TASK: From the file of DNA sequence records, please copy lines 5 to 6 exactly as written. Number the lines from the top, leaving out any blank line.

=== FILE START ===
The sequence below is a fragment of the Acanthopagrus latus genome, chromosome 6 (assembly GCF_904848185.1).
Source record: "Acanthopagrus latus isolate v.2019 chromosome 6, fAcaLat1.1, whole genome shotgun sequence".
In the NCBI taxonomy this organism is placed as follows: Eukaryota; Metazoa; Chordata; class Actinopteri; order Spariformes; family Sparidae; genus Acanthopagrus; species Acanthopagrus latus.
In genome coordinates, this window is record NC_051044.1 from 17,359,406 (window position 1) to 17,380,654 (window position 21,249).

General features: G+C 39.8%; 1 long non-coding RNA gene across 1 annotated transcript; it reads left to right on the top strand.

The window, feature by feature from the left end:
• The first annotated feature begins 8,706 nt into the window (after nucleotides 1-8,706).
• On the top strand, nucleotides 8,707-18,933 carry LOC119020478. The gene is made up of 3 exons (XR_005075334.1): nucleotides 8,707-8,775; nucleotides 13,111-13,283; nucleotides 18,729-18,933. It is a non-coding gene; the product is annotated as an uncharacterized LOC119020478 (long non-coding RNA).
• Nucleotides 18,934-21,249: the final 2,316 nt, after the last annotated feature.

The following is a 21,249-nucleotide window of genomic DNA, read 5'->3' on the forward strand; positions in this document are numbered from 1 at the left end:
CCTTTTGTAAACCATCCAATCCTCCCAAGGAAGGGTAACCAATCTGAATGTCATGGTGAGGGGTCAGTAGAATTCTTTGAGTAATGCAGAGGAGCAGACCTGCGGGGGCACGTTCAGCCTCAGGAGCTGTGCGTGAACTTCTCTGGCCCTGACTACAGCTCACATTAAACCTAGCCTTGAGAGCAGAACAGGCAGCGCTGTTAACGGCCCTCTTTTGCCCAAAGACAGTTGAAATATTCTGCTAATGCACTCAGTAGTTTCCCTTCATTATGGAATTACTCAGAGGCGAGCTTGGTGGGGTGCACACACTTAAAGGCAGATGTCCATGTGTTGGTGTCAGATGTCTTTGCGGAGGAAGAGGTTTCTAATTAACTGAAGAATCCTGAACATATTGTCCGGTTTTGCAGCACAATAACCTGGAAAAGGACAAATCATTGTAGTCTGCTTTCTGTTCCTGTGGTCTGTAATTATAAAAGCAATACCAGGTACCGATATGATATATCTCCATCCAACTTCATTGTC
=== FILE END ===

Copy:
General features: G+C 39.8%; 1 long non-coding RNA gene across 1 annotated transcript; it reads left to right on the top strand.

The window, feature by feature from the left end: